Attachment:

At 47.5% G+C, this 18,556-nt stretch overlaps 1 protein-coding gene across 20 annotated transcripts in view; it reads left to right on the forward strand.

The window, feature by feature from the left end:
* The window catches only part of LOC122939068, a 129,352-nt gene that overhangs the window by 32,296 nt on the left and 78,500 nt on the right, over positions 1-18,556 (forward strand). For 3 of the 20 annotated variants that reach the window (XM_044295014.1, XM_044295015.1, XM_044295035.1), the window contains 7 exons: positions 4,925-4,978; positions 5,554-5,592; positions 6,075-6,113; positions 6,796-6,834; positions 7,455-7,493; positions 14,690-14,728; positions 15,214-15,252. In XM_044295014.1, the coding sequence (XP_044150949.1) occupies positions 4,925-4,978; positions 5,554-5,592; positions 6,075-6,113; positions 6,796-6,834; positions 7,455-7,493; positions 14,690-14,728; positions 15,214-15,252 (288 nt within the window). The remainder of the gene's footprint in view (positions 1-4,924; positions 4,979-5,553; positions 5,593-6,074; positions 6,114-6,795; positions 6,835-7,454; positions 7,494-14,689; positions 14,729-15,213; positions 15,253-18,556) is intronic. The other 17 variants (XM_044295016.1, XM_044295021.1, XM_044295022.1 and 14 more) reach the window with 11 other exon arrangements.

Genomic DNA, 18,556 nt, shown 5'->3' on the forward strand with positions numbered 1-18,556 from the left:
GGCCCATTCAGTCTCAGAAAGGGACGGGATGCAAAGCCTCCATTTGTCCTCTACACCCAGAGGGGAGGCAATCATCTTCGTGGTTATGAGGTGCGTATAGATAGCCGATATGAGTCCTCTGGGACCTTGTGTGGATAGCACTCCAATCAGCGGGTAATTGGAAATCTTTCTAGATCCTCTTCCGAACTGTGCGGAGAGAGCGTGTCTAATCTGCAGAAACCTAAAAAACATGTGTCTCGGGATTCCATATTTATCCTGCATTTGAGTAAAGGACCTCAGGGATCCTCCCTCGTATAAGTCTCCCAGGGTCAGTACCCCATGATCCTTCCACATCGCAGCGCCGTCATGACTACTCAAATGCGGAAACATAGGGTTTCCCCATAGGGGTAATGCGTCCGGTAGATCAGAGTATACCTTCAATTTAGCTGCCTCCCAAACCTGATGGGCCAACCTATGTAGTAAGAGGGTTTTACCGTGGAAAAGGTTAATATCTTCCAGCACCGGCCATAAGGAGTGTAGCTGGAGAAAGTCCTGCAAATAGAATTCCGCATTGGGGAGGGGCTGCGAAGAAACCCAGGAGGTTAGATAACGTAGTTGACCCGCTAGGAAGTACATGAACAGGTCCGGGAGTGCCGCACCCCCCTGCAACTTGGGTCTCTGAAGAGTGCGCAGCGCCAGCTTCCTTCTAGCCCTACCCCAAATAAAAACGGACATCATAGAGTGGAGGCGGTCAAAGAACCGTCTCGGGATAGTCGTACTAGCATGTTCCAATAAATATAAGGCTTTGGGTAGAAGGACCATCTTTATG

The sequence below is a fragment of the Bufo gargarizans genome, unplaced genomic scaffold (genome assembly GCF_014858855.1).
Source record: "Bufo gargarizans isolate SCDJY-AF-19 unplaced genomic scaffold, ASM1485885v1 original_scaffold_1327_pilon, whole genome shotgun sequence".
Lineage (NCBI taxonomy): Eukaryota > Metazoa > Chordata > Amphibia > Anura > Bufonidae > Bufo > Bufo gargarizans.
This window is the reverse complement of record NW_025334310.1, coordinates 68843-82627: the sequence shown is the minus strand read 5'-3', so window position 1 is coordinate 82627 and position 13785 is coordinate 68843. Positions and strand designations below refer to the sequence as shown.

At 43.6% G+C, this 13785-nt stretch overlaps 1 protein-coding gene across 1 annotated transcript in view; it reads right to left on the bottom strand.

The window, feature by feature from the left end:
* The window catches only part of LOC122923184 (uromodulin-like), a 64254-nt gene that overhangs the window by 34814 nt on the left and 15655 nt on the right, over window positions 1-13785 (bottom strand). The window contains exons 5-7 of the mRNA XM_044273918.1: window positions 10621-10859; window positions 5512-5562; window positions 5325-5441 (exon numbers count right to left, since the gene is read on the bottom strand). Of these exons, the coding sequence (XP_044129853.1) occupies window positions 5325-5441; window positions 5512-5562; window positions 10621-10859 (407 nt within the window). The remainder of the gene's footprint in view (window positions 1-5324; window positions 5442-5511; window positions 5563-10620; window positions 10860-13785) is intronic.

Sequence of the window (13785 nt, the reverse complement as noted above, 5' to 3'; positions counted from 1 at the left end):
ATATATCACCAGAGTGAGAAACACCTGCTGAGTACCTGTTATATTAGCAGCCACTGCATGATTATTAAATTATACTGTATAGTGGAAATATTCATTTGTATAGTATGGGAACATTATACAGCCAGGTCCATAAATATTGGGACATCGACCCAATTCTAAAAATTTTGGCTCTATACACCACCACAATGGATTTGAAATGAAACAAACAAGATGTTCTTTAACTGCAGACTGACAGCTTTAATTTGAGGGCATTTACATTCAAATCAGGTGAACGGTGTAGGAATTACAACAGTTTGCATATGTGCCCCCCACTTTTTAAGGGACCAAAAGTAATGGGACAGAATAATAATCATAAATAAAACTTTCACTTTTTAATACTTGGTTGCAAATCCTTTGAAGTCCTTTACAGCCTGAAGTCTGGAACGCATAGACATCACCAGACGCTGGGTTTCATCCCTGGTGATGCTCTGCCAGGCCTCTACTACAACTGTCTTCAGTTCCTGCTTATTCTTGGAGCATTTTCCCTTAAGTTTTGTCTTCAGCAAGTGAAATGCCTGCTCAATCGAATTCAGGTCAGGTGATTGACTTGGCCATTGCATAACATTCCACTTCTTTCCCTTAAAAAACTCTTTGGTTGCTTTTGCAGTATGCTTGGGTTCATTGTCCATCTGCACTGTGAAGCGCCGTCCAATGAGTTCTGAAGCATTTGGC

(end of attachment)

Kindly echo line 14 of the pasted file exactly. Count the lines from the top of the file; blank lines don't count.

ATATATCACCAGAGTGAGAAACACCTGCTGAGTACCTGTTATATTAGCAGCCACTGCATGATTATTAAATTATACTGTATAGTGGAAATATTCATTTGTATAGTATGGGAACATTATACAGCCAGGTCCATAAATATTGGGACATCGACCCAATTCTAAAAATTTTGGCTCTATACACCACCACAATGGATTTGAAATGAAACAAACAAGATGTTCTTTAACTGCAGACTGACAGCTTTAATTTGAGGGCATTTACATTCAAATCAGGTGAACGGTGTAGGAATTACAACAGTTTGCATATGTGCCCCCCACTTTTTAAGGGACCAAAAGTAATGGGACAGAATAATAATCATAAATAAAACTTTCACTTTTTAATACTTGGTTGCAAATCCTTTGAAGTCCTTTACAGCCTGAAGTCTGGAACGCATAGACATCACCAGACGCTGGGTTTCATCCCTGGTGATGCTCTGCCAGGCCTCTACTACAACTGTCTTCAGTTCCTGCTTATTCTTGGAGCATTTTCCCTTAAGTTTTGTCTTCAGCAAGTGAAATGCCTGCTCAATCGAATTCAGGTCAGGTGATTGACTTGGCCATTGCATAACATTCCACTTCTTTCCCTTAAAAAACTCTTTGGTTGCTTTTGCAGTATGCTTGGGTTCATTGTCCATCTGCACTGTGAAGCGCCGTCCAATGAGTTCTGAAGCATTTGGC